“Don’t be embarrassed by us. You are doing really well. When I was made I knew what was happening but I still screamed for the best part of a month.”
“You did indeed,” Agnes agreed, “but you’re a bloody exhibitionist.”
“And you’re a bloody old tart.”
The smiles and laughter made Ginny realise that this teasing was all good natured, just their way of showing sisterhood. She had seen it before, especially among those who had been brought up not showing affection. Jamelia caught her eye and smiled understanding.
“It’ll settle down in a minute. Be as good as gold once Em appears. But for now. More booze I suspect.”
“Someone say booze?” Agnes thrust a tall glass clinking with ice into Ginny’s hand. She sniffed it suspiciously.
Jamelia came to her rescue again. “Mojito.”
Ginny looked at the glass in some unease. “I don’t actually drink much nowadays. I shouldn’t want to make a fool of myself.”
“I don’t think you can make a fool of yourself with this lot. And anyway, you’re a vampire now. Means you have an all but bottomless capacity for alcohol. The worst you will ever get is mildly lit like them four. And no hangovers. Ever.”
Emboldened Ginny took a sip. The drink was sweet and minty and very much to her taste. Looking up, she saw Agnes was watching and toasted her with an upraised glass. The smile she got in return warmed her from the inside.

Part 26 of Much Dithering in Little Botheringham by Jane Jago and E.M. Swift-Hook, will be here next week.

A Teddy Bear’s Prayer

If I have to grow old, which I guess I do
I would very much like to grow old with you
To wander the woods and the fields together
In amiable discourse no matter the weather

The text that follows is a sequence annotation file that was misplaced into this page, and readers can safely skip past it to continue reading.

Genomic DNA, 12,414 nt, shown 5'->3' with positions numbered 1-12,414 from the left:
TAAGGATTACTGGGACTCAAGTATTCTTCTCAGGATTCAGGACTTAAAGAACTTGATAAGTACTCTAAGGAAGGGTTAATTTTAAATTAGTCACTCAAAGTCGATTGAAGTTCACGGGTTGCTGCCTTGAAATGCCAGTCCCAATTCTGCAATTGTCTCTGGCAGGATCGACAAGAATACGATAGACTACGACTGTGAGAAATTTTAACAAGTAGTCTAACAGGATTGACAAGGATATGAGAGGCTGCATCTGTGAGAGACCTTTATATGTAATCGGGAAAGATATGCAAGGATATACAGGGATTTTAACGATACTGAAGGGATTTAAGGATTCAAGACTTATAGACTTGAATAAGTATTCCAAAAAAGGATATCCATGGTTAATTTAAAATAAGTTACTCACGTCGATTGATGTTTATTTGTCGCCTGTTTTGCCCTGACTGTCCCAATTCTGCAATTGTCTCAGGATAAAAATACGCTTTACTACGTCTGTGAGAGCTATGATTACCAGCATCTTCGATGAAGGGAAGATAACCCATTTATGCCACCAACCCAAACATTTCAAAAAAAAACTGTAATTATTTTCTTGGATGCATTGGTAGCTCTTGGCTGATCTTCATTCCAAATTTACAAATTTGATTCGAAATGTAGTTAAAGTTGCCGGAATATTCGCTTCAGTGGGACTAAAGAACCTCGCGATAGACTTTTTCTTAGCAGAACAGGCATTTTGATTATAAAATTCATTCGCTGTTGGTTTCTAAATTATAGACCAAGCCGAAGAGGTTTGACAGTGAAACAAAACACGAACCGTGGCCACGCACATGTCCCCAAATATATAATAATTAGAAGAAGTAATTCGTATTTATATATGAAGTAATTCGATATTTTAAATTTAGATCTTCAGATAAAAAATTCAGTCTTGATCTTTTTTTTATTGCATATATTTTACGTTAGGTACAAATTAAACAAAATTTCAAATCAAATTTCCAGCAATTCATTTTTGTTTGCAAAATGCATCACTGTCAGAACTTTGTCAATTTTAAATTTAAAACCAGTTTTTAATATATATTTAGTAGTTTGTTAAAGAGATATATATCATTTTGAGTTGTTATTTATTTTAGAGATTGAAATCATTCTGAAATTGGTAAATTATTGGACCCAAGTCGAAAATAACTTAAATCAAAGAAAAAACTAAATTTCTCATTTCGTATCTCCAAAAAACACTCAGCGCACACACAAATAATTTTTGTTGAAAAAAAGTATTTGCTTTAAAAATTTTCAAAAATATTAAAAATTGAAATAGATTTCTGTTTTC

To wander the woods and the fields together
In amiable discourse no matter the weather
To speak of the power and beauty of trees
And laugh at those people who are never pleased

To speak of the power and beauty of trees
And laugh at those people who are never pleased
I’d like to do all of these nice things with you
If I have to grow old, which I guess I do

©️jj 2020

Weekend Wind Down – Anna and Sam

And so it began.
Anna and Sam started meeting, quietly and secretly, like star-crossed teenagers. At first it was a stolen afternoon, then an evening at a pub in the country, then a weekend in a cottage in Cornwall, and so on. They begun to like each other a great deal, but life had made both very careful, and they were taking things slowly. They talked incessantly, and Anna found out that Sam was coming out of a particularly vicious divorce, that he was a very dedicated doctor, that he was hugely prone to the giggles, and that he envied her for having a dog. In his turn, Sam discovered that Anna was a spinster of the parish of nowhere in particular because she and Bonnie were living a truly nomadic life, and that she hid a truly silly sense of humour under a cool exterior. He also noticed, with an inward laugh, that she wasn’t telling Patsy Cracksman about them.

In spite of this one incidence of reticence on Anna’s part, they spoke on the phone almost every day, and met whenever Sam’s work schedule allowed. Physically, though, they hadn’t progressed beyond a few kisses and cuddles and Anna began to wonder if they ever would.

Then, after months of gentle courtship, one Sunday lunchtime they were sitting in the garden of a very nice pub on the banks of the Thames.
“It’s our anniversary next week,” Sam said.
“Have you no romance in your soul, woman? It will be a year since you gave me your number.”
“Oh. I guess it will. Is that an anniversary?”